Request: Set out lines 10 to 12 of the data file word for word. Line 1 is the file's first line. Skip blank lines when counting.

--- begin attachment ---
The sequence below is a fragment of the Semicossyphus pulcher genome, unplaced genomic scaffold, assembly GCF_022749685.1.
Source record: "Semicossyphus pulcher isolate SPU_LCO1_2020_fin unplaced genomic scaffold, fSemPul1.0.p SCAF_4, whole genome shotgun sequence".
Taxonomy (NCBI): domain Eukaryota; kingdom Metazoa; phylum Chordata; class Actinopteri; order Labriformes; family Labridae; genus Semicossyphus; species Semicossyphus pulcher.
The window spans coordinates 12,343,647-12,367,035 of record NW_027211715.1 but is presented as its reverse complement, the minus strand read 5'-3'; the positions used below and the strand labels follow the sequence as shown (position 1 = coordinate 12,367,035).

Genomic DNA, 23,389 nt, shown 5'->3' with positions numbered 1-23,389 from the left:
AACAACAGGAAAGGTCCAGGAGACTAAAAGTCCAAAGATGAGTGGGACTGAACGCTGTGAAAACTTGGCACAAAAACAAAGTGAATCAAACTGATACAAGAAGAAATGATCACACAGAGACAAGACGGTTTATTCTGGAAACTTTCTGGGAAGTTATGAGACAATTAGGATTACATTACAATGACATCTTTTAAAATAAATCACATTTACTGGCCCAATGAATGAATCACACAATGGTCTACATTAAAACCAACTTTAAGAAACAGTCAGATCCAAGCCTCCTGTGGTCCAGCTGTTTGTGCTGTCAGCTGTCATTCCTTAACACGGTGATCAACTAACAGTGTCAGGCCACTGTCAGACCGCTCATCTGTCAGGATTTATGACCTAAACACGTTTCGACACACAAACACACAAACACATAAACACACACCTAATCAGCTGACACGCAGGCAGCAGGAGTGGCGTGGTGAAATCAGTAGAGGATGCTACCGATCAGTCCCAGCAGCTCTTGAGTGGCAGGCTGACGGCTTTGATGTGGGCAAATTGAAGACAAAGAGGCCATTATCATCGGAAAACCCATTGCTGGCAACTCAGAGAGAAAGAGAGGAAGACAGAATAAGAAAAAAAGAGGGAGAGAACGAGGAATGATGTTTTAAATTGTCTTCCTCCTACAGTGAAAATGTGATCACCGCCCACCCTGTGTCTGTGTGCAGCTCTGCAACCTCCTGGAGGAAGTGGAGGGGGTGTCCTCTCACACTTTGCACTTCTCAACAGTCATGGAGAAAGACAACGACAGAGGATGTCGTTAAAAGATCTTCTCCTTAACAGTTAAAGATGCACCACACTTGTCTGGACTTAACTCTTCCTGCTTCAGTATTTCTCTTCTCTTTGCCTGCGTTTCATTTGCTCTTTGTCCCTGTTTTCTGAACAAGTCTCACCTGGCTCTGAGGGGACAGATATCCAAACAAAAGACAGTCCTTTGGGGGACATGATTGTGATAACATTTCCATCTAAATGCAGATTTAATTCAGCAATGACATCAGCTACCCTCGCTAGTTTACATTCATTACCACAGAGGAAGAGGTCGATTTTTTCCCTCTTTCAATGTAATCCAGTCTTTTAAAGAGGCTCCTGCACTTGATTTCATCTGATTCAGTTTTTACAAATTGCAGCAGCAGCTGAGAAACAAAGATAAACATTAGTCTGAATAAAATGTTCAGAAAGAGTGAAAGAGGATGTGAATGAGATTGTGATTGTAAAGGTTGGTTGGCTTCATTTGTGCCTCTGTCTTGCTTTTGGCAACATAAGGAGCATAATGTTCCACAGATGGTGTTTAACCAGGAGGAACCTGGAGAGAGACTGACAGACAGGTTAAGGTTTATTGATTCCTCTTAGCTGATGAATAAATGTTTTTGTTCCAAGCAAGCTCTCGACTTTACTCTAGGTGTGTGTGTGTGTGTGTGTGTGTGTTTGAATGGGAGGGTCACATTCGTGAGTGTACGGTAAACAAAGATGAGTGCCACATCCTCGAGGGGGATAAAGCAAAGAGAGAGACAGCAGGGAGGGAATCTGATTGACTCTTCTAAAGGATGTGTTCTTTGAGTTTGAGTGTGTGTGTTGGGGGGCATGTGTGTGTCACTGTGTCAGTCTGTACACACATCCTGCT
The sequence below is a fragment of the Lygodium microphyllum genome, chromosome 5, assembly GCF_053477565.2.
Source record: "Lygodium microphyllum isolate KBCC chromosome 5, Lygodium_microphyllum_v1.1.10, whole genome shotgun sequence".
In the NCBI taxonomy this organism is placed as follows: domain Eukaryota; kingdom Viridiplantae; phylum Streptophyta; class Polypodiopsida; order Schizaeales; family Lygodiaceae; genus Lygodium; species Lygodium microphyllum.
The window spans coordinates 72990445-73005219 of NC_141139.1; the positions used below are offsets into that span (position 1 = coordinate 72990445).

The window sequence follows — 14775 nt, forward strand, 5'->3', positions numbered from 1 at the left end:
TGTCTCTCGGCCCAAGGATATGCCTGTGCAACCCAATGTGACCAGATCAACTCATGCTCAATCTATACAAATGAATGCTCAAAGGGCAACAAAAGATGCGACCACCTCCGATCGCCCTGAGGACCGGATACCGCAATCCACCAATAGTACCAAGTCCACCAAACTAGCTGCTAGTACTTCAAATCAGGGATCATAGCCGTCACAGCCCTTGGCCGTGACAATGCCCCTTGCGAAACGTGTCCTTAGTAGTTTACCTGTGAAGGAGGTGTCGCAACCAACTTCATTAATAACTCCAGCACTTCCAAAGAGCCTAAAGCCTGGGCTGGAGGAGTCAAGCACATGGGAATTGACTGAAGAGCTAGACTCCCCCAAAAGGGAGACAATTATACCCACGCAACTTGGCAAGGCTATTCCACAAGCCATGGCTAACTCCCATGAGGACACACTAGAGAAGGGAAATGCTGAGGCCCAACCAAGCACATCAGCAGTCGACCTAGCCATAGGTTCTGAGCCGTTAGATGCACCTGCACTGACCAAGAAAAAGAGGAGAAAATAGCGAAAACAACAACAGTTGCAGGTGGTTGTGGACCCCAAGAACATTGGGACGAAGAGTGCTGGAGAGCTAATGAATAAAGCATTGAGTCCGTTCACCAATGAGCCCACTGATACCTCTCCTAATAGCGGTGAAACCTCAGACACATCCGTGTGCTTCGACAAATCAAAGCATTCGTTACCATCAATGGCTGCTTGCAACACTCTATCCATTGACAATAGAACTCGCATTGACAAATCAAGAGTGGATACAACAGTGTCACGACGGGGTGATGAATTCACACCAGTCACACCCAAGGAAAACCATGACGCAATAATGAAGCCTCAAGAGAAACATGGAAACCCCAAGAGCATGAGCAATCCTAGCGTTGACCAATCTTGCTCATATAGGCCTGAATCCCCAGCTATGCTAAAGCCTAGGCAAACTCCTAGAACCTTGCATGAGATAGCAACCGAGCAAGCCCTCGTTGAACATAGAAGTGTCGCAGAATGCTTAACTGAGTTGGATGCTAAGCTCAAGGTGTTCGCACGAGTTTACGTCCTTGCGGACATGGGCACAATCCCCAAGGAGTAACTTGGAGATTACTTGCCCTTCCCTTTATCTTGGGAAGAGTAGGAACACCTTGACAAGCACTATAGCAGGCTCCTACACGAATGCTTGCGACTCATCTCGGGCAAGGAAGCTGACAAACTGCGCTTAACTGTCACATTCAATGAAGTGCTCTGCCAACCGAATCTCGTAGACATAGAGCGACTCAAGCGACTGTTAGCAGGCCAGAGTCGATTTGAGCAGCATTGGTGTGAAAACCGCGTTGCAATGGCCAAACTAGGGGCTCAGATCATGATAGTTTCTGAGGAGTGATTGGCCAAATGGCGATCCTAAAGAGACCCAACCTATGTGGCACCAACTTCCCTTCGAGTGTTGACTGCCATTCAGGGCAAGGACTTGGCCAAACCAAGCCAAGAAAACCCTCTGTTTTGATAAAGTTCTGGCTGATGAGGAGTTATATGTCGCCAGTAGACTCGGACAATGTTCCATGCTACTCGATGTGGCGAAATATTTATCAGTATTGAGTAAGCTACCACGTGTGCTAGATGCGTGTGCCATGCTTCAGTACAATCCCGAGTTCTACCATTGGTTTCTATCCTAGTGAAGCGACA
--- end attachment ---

The window spans coordinates 72990445-73005219 of NC_141139.1; the positions used below are offsets into that span (position 1 = coordinate 72990445).

The window sequence follows — 14775 nt, forward strand, 5'->3', positions numbered from 1 at the left end:
TGTCTCTCGGCCCAAGGATATGCCTGTGCAACCCAATGTGACCAGATCAACTCATGCTCAATCTATACAAATGAATGCTCAAAGGGCAACAAAAGATGCGACCACCTCCGATCGCCCTGAGGACCGGATACCGCAATCCACCAATAGTACCAAGTCCACCAAACTAGCTGCTAGTACTTCAAATCAGGGATCATAGCCGTCACAGCCCTTGGCCGTGACAATGCCCCTTGCGAAACGTGTCCTTAGTAGTTTACCTGTGAAGGAGGTGTCGCAACCAACTTCATTAATAACTCCAGCACTTCCAAAGAGCCTAAAGCCTGGGCTGGAGGAGTCAAGCACATGGGAATTGACTGAAGAGCTAGACTCCCCCAAAAGGGAGACAATTATACCCACGCAACTTGGCAAGGCTATTCCACAAGCCATGGCTAACTCCCATGAGGACACACTAGAGAAGGGAAATGCTGAGGCCCAACCAAGCACATCAGCAGTCGACCTAGCCATAGGTTCTGAGCCGTTAGATGCACCTGCACTGACCAAGAAAAAGAGGAGAAAATAGCGAAAACAACAACAGTTGCAGGTGGTTGTGGACCCCAAGAACATTGGGACGAAGAGTGCTGGAGAGCTAATGAATAAAGCATTGAGTCCGTTCACCAATGAGCCCACTGATACCTCTCCTAATAGCGGTGAAACCTCAGACACATCCGTGTGCTTCGACAAATCAAAGCATTCGTTACCATCAATGGCTGCTTGCAACACTCTATCCATTGACAATAGAACTCGCATTGACAAATCAAGAGTGGATACAACAGTGTCACGACGGGGTGATGAATTCACACCAGTCACACCCAAGGAAAACCATGACGCAATAATGAAGCCTCAAGAGAAACATGGAAACCCCAAGAGCATGAGCAATCCTAGCGTTGACCAATCTTGCTCATATAGGCCTGAATCCCCAGCTATGCTAAAGCCTAGGCAAACTCCTAGAACCTTGCATGAGATAGCAACCGAGCAAGCCCTCGTTGAACATAGAAGTGTCGCAGAATGCTTAACTGAGTTGGATGCTAAGCTCAAGGTGTTCGCACGAGTTTACGTCCTTGCGGACATGGGCACAATCCCCAAGGAGTAACTTGGAGATTACTTGCCCTTCCCTTTATCTTGGGAAGAGTAGGAACACCTTGACAAGCACTATAGCAGGCTCCTACACGAATGCTTGCGACTCATCTCGGGCAAGGAAGCTGACAAACTGCGCTTAACTGTCACATTCAATGAAGTGCTCTGCCAACCGAATCTCGTAGACATAGAGCGACTCAAGCGACTGTTAGCAGGCCAGAGTCGATTTGAGCAGCATTGGTGTGAAAACCGCGTTGCAATGGCCAAACTAGGGGCTCAGATCATGATAGTTTCTGAGGAGTGATTGGCCAAATGGCGATCCTAAAGAGACCCAACCTATGTGGCACCAACTTCCCTTCGAGTGTTGACTGCCATTCAGGGCAAGGACTTGGCCAAACCAAGCCAAGAAAACCCTCTGTTTTGATAAAGTTCTGGCTGATGAGGAGTTATATGTCGCCAGTAGACTCGGACAATGTTCCATGCTACTCGATGTGGCGAAATATTTATCAGTATTGAGTAAGCTACCACGTGTGCTAGATGCGTGTGCCATGCTTCAGTACAATCCCGAGTTCTACCATTGGTTTCTATCCTAGTGAAGCGACA